"Magnesium has already spread rapidly in structural parts in cars," says Heinz Herberhold, head of process technology at HDO. Magnesium casting has been proving its worth for years in seat frames, door modules, gearstick consoles or dashboard holders. For visible parts, however, there have been only a few possible applications up to now because of the non-decorative surface. With the breakthrough achieved, a "career jump" into the domain of design elements with a noble high-gloss surface is now open to this useful construction material. The special feature of the development now presented is not that magnesium can be galvanised at all: This has been done before on a laboratory scale, but in practice this process has proven to be rather prone to failure. It is precisely this point that is the decisive factor in the new development: HDO now has a process technology with the help of which the requirements of the automotive industry can be fully met both in terms of batch sizes and process reliability. This is mainly due to HDO's advantage of being able to operate all processes itself and thus control them successfully.
"The essential process steps include aqueous degreasing as an alternative to the frequently used treatment with organic solvents as well as a special activation treatment," reveals Herberhold. The transition between the degreasing and activation stages takes place "wet in wet". In the activation treatment, the surface is freed from disturbing oxide layers. Then a wafer-thin metal layer is applied, which reduces the reactivity of the magnesium surface, which has a high affinity for oxygen, to such an extent that it does not immediately "seal itself off" again with an oxide layer. The parts are now ready for their further journey through the large, fully automatic electroplating plant of HDO GmbH, which consists of a total of 150 dip tanks, each with a capacity of between 4000 and 8000 litres. In further steps, first copper, nickel and finally chrome layers are deposited. For parts that are to be coated with other metals such as ruthenium or palladium instead of chrome, the application of the respective top layers takes place in separate plants.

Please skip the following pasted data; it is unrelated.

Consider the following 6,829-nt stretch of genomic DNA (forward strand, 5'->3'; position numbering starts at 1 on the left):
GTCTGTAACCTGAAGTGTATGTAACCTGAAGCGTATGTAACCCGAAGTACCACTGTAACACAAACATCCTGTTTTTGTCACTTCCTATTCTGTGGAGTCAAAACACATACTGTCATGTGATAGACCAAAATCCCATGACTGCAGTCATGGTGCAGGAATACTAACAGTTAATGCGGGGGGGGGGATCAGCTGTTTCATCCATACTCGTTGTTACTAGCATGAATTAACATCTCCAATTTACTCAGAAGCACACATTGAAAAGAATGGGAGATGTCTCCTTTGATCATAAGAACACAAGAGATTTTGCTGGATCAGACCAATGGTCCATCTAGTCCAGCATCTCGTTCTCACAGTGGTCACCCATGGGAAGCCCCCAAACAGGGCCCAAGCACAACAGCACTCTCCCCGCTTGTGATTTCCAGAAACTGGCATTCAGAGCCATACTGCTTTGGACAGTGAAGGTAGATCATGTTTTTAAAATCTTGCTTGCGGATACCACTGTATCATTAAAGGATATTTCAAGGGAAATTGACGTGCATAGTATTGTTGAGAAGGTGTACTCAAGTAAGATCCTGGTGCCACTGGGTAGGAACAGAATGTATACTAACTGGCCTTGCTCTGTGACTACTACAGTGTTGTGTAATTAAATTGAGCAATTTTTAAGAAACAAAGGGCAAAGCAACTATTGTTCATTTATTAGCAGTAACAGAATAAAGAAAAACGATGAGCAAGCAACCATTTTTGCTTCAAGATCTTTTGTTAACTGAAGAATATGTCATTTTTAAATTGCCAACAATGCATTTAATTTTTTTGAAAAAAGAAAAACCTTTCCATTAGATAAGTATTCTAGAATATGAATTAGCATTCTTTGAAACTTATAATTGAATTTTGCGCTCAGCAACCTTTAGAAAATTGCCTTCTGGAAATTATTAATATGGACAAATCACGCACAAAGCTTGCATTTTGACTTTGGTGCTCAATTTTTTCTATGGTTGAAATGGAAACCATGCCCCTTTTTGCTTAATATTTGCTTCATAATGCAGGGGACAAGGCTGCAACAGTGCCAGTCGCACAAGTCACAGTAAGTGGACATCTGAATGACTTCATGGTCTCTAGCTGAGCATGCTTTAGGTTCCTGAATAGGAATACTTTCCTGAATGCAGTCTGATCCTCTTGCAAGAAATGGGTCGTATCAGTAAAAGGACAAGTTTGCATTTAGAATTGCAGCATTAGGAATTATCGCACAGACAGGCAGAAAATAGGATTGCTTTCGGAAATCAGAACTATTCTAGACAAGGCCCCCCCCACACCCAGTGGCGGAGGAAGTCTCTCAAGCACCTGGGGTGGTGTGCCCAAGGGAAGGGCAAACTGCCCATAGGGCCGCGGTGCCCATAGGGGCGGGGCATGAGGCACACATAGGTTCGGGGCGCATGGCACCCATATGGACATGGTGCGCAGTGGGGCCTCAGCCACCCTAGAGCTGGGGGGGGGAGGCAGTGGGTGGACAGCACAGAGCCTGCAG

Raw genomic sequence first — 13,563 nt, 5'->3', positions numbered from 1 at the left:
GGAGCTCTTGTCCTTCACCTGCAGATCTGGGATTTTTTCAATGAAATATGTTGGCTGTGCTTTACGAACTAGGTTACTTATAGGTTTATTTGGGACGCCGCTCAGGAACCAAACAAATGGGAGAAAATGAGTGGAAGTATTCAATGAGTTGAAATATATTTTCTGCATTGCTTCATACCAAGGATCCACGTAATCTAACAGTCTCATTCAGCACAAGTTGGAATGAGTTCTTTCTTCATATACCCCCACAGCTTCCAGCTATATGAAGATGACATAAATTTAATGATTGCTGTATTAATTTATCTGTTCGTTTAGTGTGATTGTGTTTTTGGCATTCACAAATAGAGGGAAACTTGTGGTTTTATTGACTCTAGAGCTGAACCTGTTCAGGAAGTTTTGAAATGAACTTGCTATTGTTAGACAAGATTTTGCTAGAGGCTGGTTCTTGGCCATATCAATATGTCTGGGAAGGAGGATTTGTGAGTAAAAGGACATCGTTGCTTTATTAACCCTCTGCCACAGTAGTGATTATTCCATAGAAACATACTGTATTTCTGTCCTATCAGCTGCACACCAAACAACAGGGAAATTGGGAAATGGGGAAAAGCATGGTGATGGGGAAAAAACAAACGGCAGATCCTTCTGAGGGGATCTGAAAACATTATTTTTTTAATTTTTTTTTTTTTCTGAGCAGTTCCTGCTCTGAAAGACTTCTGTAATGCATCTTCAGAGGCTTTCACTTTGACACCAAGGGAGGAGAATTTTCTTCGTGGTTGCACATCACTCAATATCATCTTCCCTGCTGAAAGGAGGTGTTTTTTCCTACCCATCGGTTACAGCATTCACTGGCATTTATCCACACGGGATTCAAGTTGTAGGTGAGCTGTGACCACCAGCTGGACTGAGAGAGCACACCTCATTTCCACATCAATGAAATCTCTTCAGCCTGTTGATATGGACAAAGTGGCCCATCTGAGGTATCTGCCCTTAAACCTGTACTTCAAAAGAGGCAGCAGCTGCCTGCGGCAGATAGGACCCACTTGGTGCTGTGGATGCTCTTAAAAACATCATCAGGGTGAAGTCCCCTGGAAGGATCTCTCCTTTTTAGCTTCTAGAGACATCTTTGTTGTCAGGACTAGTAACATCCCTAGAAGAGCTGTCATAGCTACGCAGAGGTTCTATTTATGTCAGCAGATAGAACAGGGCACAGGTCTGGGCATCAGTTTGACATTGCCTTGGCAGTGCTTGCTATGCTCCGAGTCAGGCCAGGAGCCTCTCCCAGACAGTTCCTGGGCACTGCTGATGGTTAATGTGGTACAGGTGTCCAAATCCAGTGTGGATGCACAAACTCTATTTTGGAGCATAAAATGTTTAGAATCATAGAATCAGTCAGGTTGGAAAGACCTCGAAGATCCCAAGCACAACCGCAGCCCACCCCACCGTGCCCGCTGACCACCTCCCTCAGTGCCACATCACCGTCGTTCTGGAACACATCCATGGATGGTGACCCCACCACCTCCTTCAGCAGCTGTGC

Process chain decides
According to Happe, the real secret of HDO's success lies not only in the recipe for this or that electroplating bath, but in the careful coordination of all the individual steps in the process chain. Perfect surface quality stands or falls with the right parameters in the casting process. There, for example, defects can occur that are not visible on the raw casting but are very unattractive on the electroplated part. Grinding and polishing are also essential process steps that have a considerable influence on the success or failure of the galvanic coating. Anyone who tries to have magnesium castings cast, ground, polished and coated cheaply somewhere on a contract basis will sooner or later experience unpleasant surprises. The decisive know-how lies in the holistic optimisation of all essential process steps. That is why HDO attaches great importance to carrying out all processes that are crucial for success in-house.